Watchmaker Past

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  • #48058
    wingman
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    • Topics Started: 34
    • Total Posts: 91

    Hello Bob and all

    The other day I was thinking about when I was a kid growing up in Whitter and I remember being in awe of the watchmaker at the Owl Drug Store on the corner of Greenleaf Avenue in uptown Whittier. As I recall his workshop was right out front in the store. I believe it was where my Mother had my Sessions clock repaired after my botched attempt at spring let-down. You are a couple years younger than me but you might remember the place. It would be interesting to hear where everyone got their inspiration to get into watch/clock repair?

    Steve

    #50665
    stevefitzwater
    Participant
    • Topics Started: 48
    • Total Posts: 385

    My maternal grandfather was a watchmaker, he passed when I was in my teens, even though I have great memories as a child, like most teenagers, I never really got to know him well during my teenage life.

    From my memories, I can remember his basement full of all the tools I am looking for now.

    The spark that rekindled my interest in watchmaking was going through a dresser drawer and finding his personal watch that he willed to me, and the desire to have it restored.

    #50666
    wingman
    Participant
    • Topics Started: 34
    • Total Posts: 91

    Its interesting that many of our interests were passed on by Grandparents.

    I found out my old Sessions clock was a repaired by the Clockmaker who had the shop next to the Wardman Theater on Greenleaf. He had done a good repair because it ran well for 40 years.

    #50667
    Bob Tascione
    Moderator
    • Topics Started: 38
    • Total Posts: 1552

    Great thread topic Steve, thanks for starting it!
    Wow does that Owl Drug Store bring back memories. Remember the ice cream shop a little further up Greenleaf on the same side of the street? Can’t remember the name but Best malts I ever had. That watchmaker had a lot to do with my getting into watch repair. I also used to watch him from outside his window as well as another watchmaker/jeweler who was closer to my home. The one close to our house got tired of me staring at him just about everyday on my way home from school (12 years old) and finally called me in. I used to sweep his shop, dump trash and wash his windows a couple times a week and got some lessons in return. I learned to completely disassemble, clean, oil and assemble a watch over the next several months. He finally sold his store to a not so friendly guy and moved away but the seed was planted. Tinkered with them through my teens a bit but girls were just much more interesting. Started getting serious again when I was around 20.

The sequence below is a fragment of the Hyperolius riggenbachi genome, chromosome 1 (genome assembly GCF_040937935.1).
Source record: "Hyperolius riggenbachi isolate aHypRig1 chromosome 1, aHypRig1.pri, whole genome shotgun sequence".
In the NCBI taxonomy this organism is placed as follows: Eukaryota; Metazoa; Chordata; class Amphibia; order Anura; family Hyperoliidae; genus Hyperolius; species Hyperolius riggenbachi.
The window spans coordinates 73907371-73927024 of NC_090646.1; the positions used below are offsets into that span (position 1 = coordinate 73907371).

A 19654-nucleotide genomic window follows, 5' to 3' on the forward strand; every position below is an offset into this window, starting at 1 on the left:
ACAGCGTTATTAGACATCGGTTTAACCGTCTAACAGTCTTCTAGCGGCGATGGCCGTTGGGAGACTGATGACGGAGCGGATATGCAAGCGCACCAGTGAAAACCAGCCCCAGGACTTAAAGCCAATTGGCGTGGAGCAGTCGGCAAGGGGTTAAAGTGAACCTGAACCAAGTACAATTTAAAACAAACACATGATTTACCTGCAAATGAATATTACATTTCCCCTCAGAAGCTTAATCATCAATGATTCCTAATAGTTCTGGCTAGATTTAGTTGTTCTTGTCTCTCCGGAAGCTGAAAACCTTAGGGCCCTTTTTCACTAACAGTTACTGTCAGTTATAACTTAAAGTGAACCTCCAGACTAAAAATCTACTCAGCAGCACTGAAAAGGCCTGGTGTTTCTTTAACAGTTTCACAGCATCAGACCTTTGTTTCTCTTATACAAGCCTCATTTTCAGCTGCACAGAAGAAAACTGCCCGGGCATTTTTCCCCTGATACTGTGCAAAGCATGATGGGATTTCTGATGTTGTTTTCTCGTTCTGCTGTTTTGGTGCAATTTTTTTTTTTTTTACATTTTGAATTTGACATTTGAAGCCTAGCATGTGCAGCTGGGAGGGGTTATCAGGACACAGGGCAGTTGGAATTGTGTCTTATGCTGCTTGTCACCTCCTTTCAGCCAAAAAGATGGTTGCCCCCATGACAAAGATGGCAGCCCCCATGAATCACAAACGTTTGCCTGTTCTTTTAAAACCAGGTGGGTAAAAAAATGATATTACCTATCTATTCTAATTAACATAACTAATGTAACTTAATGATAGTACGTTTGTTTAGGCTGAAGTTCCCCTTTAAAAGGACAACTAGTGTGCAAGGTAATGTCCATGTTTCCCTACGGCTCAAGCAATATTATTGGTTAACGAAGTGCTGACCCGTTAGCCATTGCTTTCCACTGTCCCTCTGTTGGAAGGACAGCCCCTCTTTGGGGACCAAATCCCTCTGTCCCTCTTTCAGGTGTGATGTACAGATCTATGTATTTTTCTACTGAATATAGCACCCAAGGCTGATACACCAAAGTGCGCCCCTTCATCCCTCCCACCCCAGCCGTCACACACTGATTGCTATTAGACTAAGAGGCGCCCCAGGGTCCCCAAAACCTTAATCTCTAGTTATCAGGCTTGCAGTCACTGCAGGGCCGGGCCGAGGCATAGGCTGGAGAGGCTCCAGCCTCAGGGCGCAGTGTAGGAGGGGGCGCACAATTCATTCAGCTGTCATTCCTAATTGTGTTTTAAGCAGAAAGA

It will be interesting to hear from more about their beginnings into insanity!

    Thanks again Steve!
    Bob

    #50668
    wingman
    Participant
    • Topics Started: 34
    • Total Posts: 91

    Very interesting to hear how you got into this. Hey any other newbies jump in its alway interesting to hear how our interest motivated us into this.

    Ah the The Malt Shop. It started down (I believe) on Philidelphia St. as the Whittier Ice Creme factory. When we were flush with allowance we’d ride our bikes uptown and go there for a chocolate malt or soda. Then in the mid to late 60s moved near the Owl Drug store. My aunt used to work there. There were two places in the western US to get good Malts, however others might differ. Whitter and Independence, CA. Canadians don’t do malts and so we languish up here. I try to get one whenever I’m in the US but they just aren’t the same. One of my early memories as a kid was going to “Nixon’s” (owned by the late Presidents family) and having a hamburger and chocolate malt.

    Steve

    #50669
    Bob Tascione
    Moderator
    • Topics Started: 38
    • Total Posts: 1552

    Hi Steve,
    I don’t remember “Nixons” at all so might have been before my time.
    I haven’t had a real malt for…well can’t remember how long. Nothing like that down here in Mexico. They call them “Shakes” now and just not the same.
    Oh well…those were sure good times.

    Bob

    #50670
    townhallclock1947
    Participant
    • Topics Started: 8
    • Total Posts: 16

    Hello Wingman,Bob & All, I to have childhood memories about my interest in watches and clocks. every Tuesday I would go with my Mother by train to visit my Grandparents. On our return we would walk up a hill to the Bus Station, Which took us past a watchmakers called Charles Groves. I would look at a pocket watch which was made by the Smiths Company.After much debate my father said if I could save half he would give me the rest for my eighth birthday. ( This was 1955) Many years later I bought my Wife her Wedding ring at the same shop. Sadely the shop is no longer there.But Im happy to say The Wife is. Clive in cornwall U.K.

    #50671
    clam71
    Participant
    • Topics Started: 8
    • Total Posts: 83

    In so many ways, weren’t we all steered and gifted by the generations who have built this nation.
    God bless them each and every one. Comforting to hear nostalgia from you’se !

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